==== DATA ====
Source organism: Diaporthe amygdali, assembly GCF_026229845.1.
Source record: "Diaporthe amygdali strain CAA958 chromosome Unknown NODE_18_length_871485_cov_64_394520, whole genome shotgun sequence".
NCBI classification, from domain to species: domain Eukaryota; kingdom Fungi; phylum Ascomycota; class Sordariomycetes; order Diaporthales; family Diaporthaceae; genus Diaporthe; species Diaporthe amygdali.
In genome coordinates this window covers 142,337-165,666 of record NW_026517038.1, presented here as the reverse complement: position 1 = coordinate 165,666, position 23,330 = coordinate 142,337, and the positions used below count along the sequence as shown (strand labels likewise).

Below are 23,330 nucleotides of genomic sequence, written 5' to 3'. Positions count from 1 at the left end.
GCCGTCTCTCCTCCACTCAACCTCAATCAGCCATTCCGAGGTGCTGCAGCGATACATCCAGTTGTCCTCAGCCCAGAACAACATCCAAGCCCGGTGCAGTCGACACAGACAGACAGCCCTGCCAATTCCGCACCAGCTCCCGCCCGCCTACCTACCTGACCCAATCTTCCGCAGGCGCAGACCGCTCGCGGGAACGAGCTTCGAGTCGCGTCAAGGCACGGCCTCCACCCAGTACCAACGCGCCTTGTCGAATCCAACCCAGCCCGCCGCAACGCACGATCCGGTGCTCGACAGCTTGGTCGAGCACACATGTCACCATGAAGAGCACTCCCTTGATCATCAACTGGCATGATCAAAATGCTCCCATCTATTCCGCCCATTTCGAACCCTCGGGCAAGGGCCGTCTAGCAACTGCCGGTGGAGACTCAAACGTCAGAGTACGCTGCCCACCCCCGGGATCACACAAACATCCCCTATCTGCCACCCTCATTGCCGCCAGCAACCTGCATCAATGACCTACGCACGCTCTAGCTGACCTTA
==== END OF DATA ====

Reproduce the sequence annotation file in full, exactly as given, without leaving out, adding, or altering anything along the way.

Source organism: Diaporthe amygdali, assembly GCF_026229845.1.
Source record: "Diaporthe amygdali strain CAA958 chromosome Unknown NODE_18_length_871485_cov_64_394520, whole genome shotgun sequence".
NCBI classification, from domain to species: domain Eukaryota; kingdom Fungi; phylum Ascomycota; class Sordariomycetes; order Diaporthales; family Diaporthaceae; genus Diaporthe; species Diaporthe amygdali.
In genome coordinates this window covers 142,337-165,666 of record NW_026517038.1, presented here as the reverse complement: position 1 = coordinate 165,666, position 23,330 = coordinate 142,337, and the positions used below count along the sequence as shown (strand labels likewise).

Below are 23,330 nucleotides of genomic sequence, written 5' to 3'. Positions count from 1 at the left end.
GCCGTCTCTCCTCCACTCAACCTCAATCAGCCATTCCGAGGTGCTGCAGCGATACATCCAGTTGTCCTCAGCCCAGAACAACATCCAAGCCCGGTGCAGTCGACACAGACAGACAGCCCTGCCAATTCCGCACCAGCTCCCGCCCGCCTACCTACCTGACCCAATCTTCCGCAGGCGCAGACCGCTCGCGGGAACGAGCTTCGAGTCGCGTCAAGGCACGGCCTCCACCCAGTACCAACGCGCCTTGTCGAATCCAACCCAGCCCGCCGCAACGCACGATCCGGTGCTCGACAGCTTGGTCGAGCACACATGTCACCATGAAGAGCACTCCCTTGATCATCAACTGGCATGATCAAAATGCTCCCATCTATTCCGCCCATTTCGAACCCTCGGGCAAGGGCCGTCTAGCAACTGCCGGTGGAGACTCAAACGTCAGAGTACGCTGCCCACCCCCGGGATCACACAAACATCCCCTATCTGCCACCCTCATTGCCGCCAGCAACCTGCATCAATGACCTACGCACGCTCTAGCTGACCTTA